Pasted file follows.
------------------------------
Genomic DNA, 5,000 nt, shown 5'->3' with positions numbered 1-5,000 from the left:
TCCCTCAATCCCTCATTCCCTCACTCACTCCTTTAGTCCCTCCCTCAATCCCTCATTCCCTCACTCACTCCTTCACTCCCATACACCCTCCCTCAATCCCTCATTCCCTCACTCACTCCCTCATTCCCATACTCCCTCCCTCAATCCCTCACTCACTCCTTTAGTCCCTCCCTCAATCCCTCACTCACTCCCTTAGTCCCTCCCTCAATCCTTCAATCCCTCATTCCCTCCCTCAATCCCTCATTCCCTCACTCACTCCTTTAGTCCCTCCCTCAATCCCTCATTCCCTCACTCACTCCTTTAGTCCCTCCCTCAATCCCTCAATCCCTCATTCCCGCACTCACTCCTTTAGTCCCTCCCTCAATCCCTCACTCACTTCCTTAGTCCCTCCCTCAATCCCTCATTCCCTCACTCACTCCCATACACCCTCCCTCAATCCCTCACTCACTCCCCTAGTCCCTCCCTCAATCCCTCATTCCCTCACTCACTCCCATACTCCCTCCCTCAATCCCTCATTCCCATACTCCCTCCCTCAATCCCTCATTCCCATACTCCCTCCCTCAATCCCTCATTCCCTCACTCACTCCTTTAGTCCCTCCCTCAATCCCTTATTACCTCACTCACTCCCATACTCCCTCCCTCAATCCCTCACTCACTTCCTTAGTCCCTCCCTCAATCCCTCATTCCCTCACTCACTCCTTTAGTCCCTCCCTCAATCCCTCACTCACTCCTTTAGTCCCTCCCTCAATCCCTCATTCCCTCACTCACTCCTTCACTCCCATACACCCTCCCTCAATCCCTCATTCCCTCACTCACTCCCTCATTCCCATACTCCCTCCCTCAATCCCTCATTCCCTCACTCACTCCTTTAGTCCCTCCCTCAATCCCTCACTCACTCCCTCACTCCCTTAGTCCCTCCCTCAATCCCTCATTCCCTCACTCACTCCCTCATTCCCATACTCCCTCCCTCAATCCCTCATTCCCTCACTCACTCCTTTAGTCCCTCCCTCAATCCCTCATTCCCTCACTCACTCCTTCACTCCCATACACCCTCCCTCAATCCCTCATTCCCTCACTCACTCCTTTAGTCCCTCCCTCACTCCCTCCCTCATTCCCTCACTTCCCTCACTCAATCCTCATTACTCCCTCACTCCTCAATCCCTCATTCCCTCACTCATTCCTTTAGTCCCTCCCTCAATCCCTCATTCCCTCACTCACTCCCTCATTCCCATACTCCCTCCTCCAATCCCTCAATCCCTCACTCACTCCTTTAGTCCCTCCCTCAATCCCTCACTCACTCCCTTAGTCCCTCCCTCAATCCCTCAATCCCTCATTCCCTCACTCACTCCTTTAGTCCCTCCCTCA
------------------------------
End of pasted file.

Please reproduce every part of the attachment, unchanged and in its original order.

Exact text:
Genomic DNA, 5,000 nt, shown 5'->3' with positions numbered 1-5,000 from the left:
TCCCTCAATCCCTCATTCCCTCACTCACTCCTTTAGTCCCTCCCTCAATCCCTCATTCCCTCACTCACTCCTTCACTCCCATACACCCTCCCTCAATCCCTCATTCCCTCACTCACTCCCTCATTCCCATACTCCCTCCCTCAATCCCTCACTCACTCCTTTAGTCCCTCCCTCAATCCCTCACTCACTCCCTTAGTCCCTCCCTCAATCCTTCAATCCCTCATTCCCTCCCTCAATCCCTCATTCCCTCACTCACTCCTTTAGTCCCTCCCTCAATCCCTCATTCCCTCACTCACTCCTTTAGTCCCTCCCTCAATCCCTCAATCCCTCATTCCCGCACTCACTCCTTTAGTCCCTCCCTCAATCCCTCACTCACTTCCTTAGTCCCTCCCTCAATCCCTCATTCCCTCACTCACTCCCATACACCCTCCCTCAATCCCTCACTCACTCCCCTAGTCCCTCCCTCAATCCCTCATTCCCTCACTCACTCCCATACTCCCTCCCTCAATCCCTCATTCCCATACTCCCTCCCTCAATCCCTCATTCCCATACTCCCTCCCTCAATCCCTCATTCCCTCACTCACTCCTTTAGTCCCTCCCTCAATCCCTTATTACCTCACTCACTCCCATACTCCCTCCCTCAATCCCTCACTCACTTCCTTAGTCCCTCCCTCAATCCCTCATTCCCTCACTCACTCCTTTAGTCCCTCCCTCAATCCCTCACTCACTCCTTTAGTCCCTCCCTCAATCCCTCATTCCCTCACTCACTCCTTCACTCCCATACACCCTCCCTCAATCCCTCATTCCCTCACTCACTCCCTCATTCCCATACTCCCTCCCTCAATCCCTCATTCCCTCACTCACTCCTTTAGTCCCTCCCTCAATCCCTCACTCACTCCCTCACTCCCTTAGTCCCTCCCTCAATCCCTCATTCCCTCACTCACTCCCTCATTCCCATACTCCCTCCCTCAATCCCTCATTCCCTCACTCACTCCTTTAGTCCCTCCCTCAATCCCTCATTCCCTCACTCACTCCTTCACTCCCATACACCCTCCCTCAATCCCTCATTCCCTCACTCACTCCTTTAGTCCCTCCCTCACTCCCTCCCTCATTCCCTCACTTCCCTCACTCAATCCTCATTACTCCCTCACTCCTCAATCCCTCATTCCCTCACTCATTCCTTTAGTCCCTCCCTCAATCCCTCATTCCCTCACTCACTCCCTCATTCCCATACTCCCTCCTCCAATCCCTCAATCCCTCACTCACTCCTTTAGTCCCTCCCTCAATCCCTCACTCACTCCCTTAGTCCCTCCCTCAATCCCTCAATCCCTCATTCCCTCACTCACTCCTTTAGTCCCTCCCTCA